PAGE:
Secular Coalition Opposes "Religious Liberty" Amendments to National Defense Authorization Act
Washington, DC—The Secular Coalition for America today announced its opposition to two separate amendments to the National Defense Authorization Act that will allow religious discrimination in our nation’s military.
The amendments to the bill will allow chaplains and members of the Armed Forces to discriminate against LGBT service members without repercussion and ban the use of military bases to perform marriage or commitment ceremonies for gay and lesbian members of the Armed Forces.
The National Defense Authorization Act for Fiscal Year 2013 (H.R. 4310), including the amendments, is expected to be voted on tomorrow (Wednesday, May 16, 2012), by the U.S. House of Representatives.
“All American service men and woman deserve to be treated with respect regardless of their personal religious beliefs or sexual orientation,” said Edwina Rogers, Executive Director of the Secular Coalition for America. “It’s unacceptable that anyone who has chosen to sacrifice for our country would be discriminated against while doing so.”
Chaplains in our nation's military already have the ability to refuse to perform ceremonies or rites that conflict with their religious faith. These amendments, however, allow military personnel to speak out against religiously defined "inappropriate expression(s) of human sexuality" without fear of reprisal. Such harassment of LGBT servicemen and women has no place in our military.
The two amendments—made during the House Armed Services Committee hearing on May 8, 2012—were offered by U.S. Representatives Todd Akin (R-MO) and Steven Palazzo (R-MS).
The language of Palazzo’s amendment requires that no military property may be used to “officiate, solemnize, or perform a marriage or marriage-like ceremony, involving anything other than the union of one man with one woman.” Akin’s amendment prevents chaplains who would wish to perform commitment ceremonies or marriages for same-sex couples from doing so—a direct infringement on their sincerely held religious beliefs.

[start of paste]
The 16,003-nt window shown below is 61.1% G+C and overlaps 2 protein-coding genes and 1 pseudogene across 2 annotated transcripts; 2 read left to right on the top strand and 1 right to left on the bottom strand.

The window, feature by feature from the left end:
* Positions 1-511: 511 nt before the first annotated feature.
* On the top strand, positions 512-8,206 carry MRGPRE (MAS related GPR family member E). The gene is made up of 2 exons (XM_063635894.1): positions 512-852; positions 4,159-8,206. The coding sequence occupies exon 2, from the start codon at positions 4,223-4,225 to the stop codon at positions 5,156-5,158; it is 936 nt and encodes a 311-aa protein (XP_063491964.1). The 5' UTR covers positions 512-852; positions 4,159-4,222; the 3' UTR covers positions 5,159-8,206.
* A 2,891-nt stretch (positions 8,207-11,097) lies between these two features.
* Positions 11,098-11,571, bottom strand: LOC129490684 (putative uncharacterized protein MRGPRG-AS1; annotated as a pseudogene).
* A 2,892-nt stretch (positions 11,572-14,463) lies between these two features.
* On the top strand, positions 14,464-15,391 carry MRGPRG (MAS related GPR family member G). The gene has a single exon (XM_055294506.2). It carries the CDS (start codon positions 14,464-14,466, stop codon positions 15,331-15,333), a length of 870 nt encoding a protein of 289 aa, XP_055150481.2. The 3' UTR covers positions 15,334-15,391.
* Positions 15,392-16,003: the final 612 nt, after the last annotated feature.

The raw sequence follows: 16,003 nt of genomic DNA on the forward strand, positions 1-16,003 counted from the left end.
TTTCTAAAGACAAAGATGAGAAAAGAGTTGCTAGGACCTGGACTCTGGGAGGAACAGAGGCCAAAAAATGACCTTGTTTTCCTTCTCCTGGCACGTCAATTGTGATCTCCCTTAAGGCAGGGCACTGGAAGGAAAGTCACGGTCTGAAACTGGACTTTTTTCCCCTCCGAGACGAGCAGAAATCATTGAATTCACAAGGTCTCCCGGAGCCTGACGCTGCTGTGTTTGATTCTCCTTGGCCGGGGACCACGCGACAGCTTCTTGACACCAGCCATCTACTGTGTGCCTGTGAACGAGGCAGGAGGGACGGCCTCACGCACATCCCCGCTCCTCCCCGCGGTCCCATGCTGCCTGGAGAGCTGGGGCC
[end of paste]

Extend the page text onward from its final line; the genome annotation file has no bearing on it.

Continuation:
Akin and Palazzo claim that the amendments were added to the NDAA as a "necessary protection of religious liberty." In a statement released by his office, Akin said that the amendments would protect service members who "are facing recrimination for their sincerely held moral and religious beliefs." Opponents of this exception have called it a "license to bully" because it allows service members to express anti-gay and homophobic views regardless of their impact on the members of their unit as long as they use a religious justification.
The Secular Coalition for America calls for both amendments to be removed from the NDAA before final passage.
CONTACT: Lauren Anderson Youngblood, SCA communications manager …….. 202-299-1091 ext. 205 or email@example.com
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